WHO renames COVID-19 variants with Greek letters to avoid stigma Coronavirus pandemic news


The UN health agency says one of the movement’s goals is to avoid stigmatizing countries where coronavirus variants are first detected.

Coronavirus variants must be known by letters of the Greek alphabet to avoid reporting and stigmatizing the nations where they were first detected, the World Health Organization (WHO) has announced.

The new system applies to worrying variants (the most worrying of which are four in circulation) and to tracking second-tier variants of interest.

“While they have their advantages, these scientific names can be difficult to say and remember and are prone to misinformation,” the WHO said in a statement.

“As a result, people often resort to calling variants by the places where they are detected, which is stigmatizing and discriminatory.”

The four variants of the coronavirus considered of concern by the United Nations agency and generally known to the public as variants of the United Kingdom, South Africa, Brazil and India have received the letters Alpha, Beta, Gamma, Delta according to the detection order.

Other variants of interest continue to lower the alphabet.

“Labels do not replace existing scientific names, which convey important scientific information and will continue to be used in research,” WHO technical director Maria Van Kerkhove said on Twitter.

“These tags will help the public discussion about VOC / VOI, as the numbering system can be difficult to follow.”

The WHO in the statement said it encouraged the media and national authorities to adopt the new labels.

Earlier this month, U.S. President Joe Biden he signed a hate crime law aimed at protecting Asian Americans who have suffered an increase in attacks during the COVID-19 pandemic.

U.S. anti-extremist groups say the number of hate attacks and crimes against Asian Americans has exploded since the crisis began.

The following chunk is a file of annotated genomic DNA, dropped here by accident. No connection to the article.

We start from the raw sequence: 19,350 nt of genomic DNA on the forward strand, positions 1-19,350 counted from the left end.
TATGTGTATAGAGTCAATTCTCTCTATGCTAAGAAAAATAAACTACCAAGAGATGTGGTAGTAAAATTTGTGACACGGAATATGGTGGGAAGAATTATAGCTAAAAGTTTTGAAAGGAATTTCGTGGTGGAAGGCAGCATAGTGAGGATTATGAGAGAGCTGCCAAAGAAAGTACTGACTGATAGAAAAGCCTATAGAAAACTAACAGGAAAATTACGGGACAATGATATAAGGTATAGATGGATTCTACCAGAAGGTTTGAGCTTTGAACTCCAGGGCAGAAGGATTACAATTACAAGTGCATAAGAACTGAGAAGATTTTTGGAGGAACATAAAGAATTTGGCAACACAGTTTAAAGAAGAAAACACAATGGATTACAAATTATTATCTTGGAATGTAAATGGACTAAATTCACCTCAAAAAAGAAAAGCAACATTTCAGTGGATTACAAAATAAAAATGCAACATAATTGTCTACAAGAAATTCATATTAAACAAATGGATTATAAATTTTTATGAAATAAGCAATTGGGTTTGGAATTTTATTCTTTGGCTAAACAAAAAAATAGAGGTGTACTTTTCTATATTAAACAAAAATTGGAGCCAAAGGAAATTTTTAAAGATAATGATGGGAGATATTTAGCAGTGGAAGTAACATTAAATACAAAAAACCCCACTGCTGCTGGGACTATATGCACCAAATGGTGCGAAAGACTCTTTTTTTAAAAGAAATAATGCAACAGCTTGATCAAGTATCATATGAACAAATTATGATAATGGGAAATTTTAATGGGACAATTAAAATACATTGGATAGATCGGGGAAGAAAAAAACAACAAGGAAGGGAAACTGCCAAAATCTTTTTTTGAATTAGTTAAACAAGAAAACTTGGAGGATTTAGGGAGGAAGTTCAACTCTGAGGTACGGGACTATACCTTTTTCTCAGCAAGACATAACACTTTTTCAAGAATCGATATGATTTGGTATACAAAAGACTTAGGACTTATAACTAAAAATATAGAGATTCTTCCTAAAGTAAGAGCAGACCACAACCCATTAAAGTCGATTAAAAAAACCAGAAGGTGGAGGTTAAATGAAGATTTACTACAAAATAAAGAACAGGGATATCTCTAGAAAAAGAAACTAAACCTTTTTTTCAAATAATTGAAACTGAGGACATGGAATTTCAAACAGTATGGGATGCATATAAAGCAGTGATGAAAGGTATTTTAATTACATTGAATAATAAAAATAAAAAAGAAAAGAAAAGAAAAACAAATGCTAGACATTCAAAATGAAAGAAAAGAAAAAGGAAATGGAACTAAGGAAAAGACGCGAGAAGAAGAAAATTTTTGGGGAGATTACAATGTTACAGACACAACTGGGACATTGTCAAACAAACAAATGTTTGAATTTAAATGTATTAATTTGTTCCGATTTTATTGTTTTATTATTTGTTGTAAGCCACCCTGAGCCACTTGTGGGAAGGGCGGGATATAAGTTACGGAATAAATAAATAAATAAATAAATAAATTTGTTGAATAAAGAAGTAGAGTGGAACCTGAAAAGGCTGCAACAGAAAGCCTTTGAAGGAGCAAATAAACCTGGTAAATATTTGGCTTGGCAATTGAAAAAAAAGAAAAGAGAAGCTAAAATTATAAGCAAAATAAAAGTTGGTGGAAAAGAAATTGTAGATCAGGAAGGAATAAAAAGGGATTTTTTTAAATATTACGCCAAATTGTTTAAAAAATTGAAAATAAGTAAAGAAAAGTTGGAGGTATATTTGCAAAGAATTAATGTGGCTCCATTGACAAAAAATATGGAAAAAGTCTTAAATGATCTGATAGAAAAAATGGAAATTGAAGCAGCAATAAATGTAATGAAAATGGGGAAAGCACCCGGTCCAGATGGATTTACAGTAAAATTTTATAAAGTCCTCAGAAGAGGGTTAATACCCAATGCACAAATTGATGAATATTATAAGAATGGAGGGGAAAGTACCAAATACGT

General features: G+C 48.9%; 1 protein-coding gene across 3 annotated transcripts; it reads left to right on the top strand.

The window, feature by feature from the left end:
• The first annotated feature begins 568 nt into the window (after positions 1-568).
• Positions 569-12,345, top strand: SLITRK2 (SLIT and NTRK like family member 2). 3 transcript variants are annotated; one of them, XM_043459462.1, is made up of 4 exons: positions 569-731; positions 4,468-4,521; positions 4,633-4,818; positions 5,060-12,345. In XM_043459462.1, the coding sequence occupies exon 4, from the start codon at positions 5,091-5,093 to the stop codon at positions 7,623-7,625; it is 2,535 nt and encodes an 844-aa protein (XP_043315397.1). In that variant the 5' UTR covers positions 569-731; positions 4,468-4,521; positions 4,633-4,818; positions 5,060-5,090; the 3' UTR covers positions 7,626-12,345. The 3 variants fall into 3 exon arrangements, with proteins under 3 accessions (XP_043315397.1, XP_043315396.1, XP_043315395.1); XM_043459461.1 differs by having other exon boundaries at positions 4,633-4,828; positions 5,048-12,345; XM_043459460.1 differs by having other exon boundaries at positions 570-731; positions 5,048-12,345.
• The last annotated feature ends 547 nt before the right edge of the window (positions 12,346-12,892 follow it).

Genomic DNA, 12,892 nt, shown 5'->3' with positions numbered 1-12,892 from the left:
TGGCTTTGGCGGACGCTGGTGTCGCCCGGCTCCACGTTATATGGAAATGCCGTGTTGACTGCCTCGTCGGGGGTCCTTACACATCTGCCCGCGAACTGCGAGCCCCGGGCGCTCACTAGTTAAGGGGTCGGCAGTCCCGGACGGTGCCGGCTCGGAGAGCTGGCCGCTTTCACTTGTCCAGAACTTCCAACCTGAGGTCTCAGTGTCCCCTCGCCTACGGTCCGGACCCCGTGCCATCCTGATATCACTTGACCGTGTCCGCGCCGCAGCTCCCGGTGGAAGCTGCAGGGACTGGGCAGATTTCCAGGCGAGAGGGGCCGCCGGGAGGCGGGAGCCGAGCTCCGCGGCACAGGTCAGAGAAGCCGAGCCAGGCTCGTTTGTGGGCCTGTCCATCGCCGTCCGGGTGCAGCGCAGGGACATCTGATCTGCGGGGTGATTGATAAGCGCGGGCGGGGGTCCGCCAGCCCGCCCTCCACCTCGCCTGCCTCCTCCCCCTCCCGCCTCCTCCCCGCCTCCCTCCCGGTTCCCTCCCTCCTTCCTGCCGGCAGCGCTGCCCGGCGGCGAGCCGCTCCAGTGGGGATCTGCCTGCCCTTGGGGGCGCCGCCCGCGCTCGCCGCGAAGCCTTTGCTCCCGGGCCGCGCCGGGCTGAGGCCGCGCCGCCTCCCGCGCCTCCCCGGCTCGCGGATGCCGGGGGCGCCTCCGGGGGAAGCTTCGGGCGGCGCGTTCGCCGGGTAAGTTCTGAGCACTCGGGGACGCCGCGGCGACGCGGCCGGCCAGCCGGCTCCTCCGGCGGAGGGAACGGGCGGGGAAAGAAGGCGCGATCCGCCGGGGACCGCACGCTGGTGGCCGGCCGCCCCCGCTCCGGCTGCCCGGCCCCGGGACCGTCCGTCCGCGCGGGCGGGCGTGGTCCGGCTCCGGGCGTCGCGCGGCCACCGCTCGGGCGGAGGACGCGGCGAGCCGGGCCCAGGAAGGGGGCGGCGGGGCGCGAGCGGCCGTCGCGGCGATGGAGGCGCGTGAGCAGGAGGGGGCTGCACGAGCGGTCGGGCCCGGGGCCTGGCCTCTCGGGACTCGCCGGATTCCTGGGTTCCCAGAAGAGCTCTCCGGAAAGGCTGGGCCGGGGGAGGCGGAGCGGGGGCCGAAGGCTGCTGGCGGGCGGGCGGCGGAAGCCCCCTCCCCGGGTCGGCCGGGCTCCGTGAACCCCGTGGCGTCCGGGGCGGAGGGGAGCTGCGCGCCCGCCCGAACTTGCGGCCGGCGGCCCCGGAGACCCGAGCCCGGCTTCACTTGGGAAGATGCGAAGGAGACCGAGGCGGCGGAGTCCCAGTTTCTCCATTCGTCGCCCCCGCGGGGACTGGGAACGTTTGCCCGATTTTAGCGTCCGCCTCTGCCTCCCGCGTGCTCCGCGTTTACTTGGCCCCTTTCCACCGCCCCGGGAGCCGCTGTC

They blamed some of the blame on former President Donald Trump, who repeatedly referred to COVID-19 as the “China virus.”

Months of deliberations

The choice of the Greek alphabet came after months of deliberations in which other possibilities, such as Greek gods and invented pseudoclassical names, were considered by experts, according to bacteriologist Mark Pallen, who participated in the talks.

But many were already foreign brands, companies or names.

Another idea to refer to variants of concern such as VOC1, VOC2, etc. he was dismissed after he noted that it resembled an English oath.

Historically, viruses have often been associated with locations where they are believed to have originated, such as Ebola, which is named after the Congolese river of the same name.

But this can be detrimental to places and often inaccurate, such as with the so-called 1918 “Spanish flu” pandemic whose origins are unknown.

Prior to the new WHO scheme, some scientists had adopted their own simplified nomenclature for variants as a February document using bird names. However, it was criticized on the grounds that this could endanger the birds and by the mother of a girl named Robin.

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